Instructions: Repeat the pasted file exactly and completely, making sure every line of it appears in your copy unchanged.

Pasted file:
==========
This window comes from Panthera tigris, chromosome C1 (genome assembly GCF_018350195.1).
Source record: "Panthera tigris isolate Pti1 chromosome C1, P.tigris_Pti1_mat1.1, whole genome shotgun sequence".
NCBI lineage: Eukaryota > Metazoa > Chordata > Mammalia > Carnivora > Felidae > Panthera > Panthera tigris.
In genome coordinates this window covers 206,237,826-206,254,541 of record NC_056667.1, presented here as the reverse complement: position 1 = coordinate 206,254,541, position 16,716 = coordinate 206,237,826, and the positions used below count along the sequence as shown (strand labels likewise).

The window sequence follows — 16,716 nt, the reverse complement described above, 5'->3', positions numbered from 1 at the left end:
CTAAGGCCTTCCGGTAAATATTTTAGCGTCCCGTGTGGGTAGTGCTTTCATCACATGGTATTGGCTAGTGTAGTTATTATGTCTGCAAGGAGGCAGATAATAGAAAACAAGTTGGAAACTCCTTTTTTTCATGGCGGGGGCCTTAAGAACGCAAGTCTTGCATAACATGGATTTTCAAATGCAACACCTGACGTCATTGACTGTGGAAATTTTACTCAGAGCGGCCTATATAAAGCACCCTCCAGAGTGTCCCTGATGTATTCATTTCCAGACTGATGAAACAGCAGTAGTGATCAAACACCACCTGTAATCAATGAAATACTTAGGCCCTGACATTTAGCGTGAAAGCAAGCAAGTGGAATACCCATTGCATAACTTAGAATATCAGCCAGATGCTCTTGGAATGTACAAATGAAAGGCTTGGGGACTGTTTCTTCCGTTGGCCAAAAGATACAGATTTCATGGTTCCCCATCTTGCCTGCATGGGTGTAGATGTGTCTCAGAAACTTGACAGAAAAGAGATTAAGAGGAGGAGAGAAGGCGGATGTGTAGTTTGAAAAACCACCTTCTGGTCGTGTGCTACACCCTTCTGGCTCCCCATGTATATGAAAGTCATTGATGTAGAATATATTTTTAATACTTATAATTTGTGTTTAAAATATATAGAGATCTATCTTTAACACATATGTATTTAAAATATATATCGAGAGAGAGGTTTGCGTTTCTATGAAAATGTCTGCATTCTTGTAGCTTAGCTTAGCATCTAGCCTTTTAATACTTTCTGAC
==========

This window comes from Panthera tigris, chromosome C1 (genome assembly GCF_018350195.1).
Source record: "Panthera tigris isolate Pti1 chromosome C1, P.tigris_Pti1_mat1.1, whole genome shotgun sequence".
NCBI lineage: Eukaryota > Metazoa > Chordata > Mammalia > Carnivora > Felidae > Panthera > Panthera tigris.
In genome coordinates this window covers 206,237,826-206,254,541 of record NC_056667.1, presented here as the reverse complement: position 1 = coordinate 206,254,541, position 16,716 = coordinate 206,237,826, and the positions used below count along the sequence as shown (strand labels likewise).

The window sequence follows — 16,716 nt, the reverse complement described above, 5'->3', positions numbered from 1 at the left end:
CTAAGGCCTTCCGGTAAATATTTTAGCGTCCCGTGTGGGTAGTGCTTTCATCACATGGTATTGGCTAGTGTAGTTATTATGTCTGCAAGGAGGCAGATAATAGAAAACAAGTTGGAAACTCCTTTTTTTCATGGCGGGGGCCTTAAGAACGCAAGTCTTGCATAACATGGATTTTCAAATGCAACACCTGACGTCATTGACTGTGGAAATTTTACTCAGAGCGGCCTATATAAAGCACCCTCCAGAGTGTCCCTGATGTATTCATTTCCAGACTGATGAAACAGCAGTAGTGATCAAACACCACCTGTAATCAATGAAATACTTAGGCCCTGACATTTAGCGTGAAAGCAAGCAAGTGGAATACCCATTGCATAACTTAGAATATCAGCCAGATGCTCTTGGAATGTACAAATGAAAGGCTTGGGGACTGTTTCTTCCGTTGGCCAAAAGATACAGATTTCATGGTTCCCCATCTTGCCTGCATGGGTGTAGATGTGTCTCAGAAACTTGACAGAAAAGAGATTAAGAGGAGGAGAGAAGGCGGATGTGTAGTTTGAAAAACCACCTTCTGGTCGTGTGCTACACCCTTCTGGCTCCCCATGTATATGAAAGTCATTGATGTAGAATATATTTTTAATACTTATAATTTGTGTTTAAAATATATAGAGATCTATCTTTAACACATATGTATTTAAAATATATATCGAGAGAGAGGTTTGCGTTTCTATGAAAATGTCTGCATTCTTGTAGCTTAGCTTAGCATCTAGCCTTTTAATACTTTCTGAC